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Merrick Garland: Biden’s election as Attorney General signals sharp contrast to Trump at Justice Department

The lawsuit in February 2020, while Trump was based on his acquittal in the Senate on impeachment charges against the American home and preparing to fire people who testified against him, offered only one episode of his enduring contempt for justice.

Such transgressions were certainly overshadowed this week by the violent violence he incited in the Capitol. Still, President-elect Joe Biden’s television table, representing Judge Merrick Garland as the next attorney general, provided a striking contrast to Trump’s manner and demonstrated that the recovery program had begun.

“You won’t work for me,” Biden said. “You are not a lawyer for the president or vice president. Your loyalty is not to me. It is to the law, the constitution.”


For his part, Garland referred to the destruction of the pro-Trump mafia as the votes of the Electoral College are counted, and said: “The rule of law is not just some lawyer’s expression. It is the very foundation of our democracy. The essence of the rule of law is that such cases are treated equally, that there is no one rule for Democrats and another for Republicans, one rule for friends and another for enemies. “

As Garland, 68, spoke of pursuit of integrity and neutrality to refute Trump’s model, his voice was full of emotion. He was last seen on the national stage in March 2016, when President Barack Obama nominated him for a Supreme Court seat opened after the sudden death of Judge Antonin Scalia. The Republican-controlled Senate blocked the appointment of Garland, a U.S. appeals judge since 1997, and eventually retained Trump’s seat.

Since taking office four years ago, Trump has tried to use the law to punish opponents and reward his friends. He mocked the justice system at every turn, mocked judges, and essentially said that the law was what he thought it was. This continued with a series of pardons for his political allies last month – and his consideration of pardon.

But Trump’s false claims and attacks on democratic values ​​were simply a prelude to his current lie that he won re-election in November. He urged thousands of his supporters to descend on Washington this week.

Trump is asking aides and lawyers about the power of self-forgiveness

Biden cited Trump’s contempt for democracy and the importance of a neutral justice ministry. He and Garland cited reforms after Watergate in the 1970s aimed at restoring confidence in the Justice Department and preventing the president from interfering in daily investigations.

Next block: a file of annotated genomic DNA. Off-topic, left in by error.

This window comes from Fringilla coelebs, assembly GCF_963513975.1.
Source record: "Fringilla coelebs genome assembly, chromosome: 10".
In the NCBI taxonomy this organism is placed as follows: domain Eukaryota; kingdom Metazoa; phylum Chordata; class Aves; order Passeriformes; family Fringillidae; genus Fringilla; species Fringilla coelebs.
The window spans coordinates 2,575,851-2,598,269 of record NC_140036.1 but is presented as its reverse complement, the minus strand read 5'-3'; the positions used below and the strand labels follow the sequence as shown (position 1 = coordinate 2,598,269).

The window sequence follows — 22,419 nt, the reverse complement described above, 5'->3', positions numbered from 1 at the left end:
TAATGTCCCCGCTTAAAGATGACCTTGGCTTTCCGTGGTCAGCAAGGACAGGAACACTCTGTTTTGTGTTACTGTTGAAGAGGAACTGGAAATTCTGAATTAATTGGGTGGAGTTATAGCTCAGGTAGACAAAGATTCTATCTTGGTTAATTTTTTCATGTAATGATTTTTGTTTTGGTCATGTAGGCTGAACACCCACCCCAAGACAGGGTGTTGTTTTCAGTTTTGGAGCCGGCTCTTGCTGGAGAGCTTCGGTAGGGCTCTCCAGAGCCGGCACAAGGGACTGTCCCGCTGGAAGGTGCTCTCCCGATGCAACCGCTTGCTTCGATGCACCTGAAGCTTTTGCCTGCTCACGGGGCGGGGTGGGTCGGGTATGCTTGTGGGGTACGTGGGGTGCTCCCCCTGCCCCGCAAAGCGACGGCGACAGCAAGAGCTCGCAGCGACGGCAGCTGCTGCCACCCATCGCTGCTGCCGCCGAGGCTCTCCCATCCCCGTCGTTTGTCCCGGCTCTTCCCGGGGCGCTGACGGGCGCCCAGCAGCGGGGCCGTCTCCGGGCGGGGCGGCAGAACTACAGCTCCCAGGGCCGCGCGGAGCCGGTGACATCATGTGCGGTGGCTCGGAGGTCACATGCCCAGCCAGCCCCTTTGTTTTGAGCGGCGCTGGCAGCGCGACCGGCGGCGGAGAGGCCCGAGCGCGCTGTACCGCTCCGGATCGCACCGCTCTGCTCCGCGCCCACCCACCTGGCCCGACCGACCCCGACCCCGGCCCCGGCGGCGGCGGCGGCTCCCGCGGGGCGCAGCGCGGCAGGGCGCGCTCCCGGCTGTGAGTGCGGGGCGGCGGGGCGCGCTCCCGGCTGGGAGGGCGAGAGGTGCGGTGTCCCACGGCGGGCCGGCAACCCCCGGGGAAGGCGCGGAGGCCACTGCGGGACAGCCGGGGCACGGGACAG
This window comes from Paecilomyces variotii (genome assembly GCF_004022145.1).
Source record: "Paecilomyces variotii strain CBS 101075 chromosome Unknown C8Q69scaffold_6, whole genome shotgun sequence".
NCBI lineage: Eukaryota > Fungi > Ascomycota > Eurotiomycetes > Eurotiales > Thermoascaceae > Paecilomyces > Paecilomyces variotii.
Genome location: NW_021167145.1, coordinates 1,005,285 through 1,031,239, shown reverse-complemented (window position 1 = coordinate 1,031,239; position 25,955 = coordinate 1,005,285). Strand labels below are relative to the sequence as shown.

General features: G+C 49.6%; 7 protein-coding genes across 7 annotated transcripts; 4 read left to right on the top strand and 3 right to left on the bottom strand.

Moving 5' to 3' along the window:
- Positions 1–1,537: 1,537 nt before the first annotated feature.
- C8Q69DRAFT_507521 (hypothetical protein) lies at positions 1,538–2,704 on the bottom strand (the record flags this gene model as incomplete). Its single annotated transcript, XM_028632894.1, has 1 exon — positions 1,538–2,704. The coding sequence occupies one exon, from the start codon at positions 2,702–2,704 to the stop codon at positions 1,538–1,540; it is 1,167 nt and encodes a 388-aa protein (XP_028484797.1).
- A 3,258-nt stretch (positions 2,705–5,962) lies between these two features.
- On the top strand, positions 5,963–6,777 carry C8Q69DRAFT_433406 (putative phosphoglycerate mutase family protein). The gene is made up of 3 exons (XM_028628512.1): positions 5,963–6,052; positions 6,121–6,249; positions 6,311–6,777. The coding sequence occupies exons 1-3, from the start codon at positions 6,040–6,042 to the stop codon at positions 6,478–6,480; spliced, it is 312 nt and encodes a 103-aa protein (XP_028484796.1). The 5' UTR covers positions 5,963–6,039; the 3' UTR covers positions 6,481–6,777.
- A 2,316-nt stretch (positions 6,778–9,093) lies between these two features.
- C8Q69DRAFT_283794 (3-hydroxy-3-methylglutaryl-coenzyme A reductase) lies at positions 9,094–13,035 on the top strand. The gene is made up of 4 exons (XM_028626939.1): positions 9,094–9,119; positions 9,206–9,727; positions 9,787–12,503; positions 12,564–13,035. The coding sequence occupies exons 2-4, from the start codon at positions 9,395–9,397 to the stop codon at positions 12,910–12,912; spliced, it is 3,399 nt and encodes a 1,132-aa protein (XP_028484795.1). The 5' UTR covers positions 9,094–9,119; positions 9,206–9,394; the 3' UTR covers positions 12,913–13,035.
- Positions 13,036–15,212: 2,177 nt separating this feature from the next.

Trump publicly labeled his first attorney general, Jeff Sessions, calling him “weak” and “discouraged.” Trump called the US justice system a “laughing stock.” He continued to put pressure on his second attorney general, William Barr, who took office in February 2019 and resigned last month.

Trump’s remark in February 2020 that he was a “chief of police” arose when he sought a lenient sentence for his friend and political strategist Roger Stone, who was convicted of swearing in Congress and threatening witness. (Trump pardoned Stone last month.)

Trump has been constantly trying to interfere in the business of the Department of Justice, the FBI and U.S. attorneys, as well as Special Counsel Robert Mueller’s investigation into Russia’s interference in the 2016 election.

The ghost of Watergate

For the past four years, critics of Trump have compared his actions to Watergate and President Richard Nixon’s control over the Department of Justice. Nixon resigned in 1974 after trying to cover up his role in the 1972 breakthrough at the Democratic National Committee headquarters in the Watergate building.

But Trump’s attitude is systemic rather than sporadic. Instead of upholding American democracy, he presented himself as an autocrat desiring absolute power.

Trump praised, then mocked Bar.  A look inside the tumultuous mandate of the Attorney General.

Still, reforms under Watergate law at the Justice Department were in the air, as Garland said Thursday that his “mission will be to confirm” these safeguards.

He noted that he first worked in the department in 1979 as Assistant Attorney General Benjamin Civiletti. He later became a federal prosecutor and served as a senior Justice Department official in the Clinton administration.

On Thursday, Garland cited Biden’s promise that he would have “independent capacity” to decide who is prosecuted based on facts and the law.

Garland said, “I would not agree to be considered Attorney General under other circumstances.”

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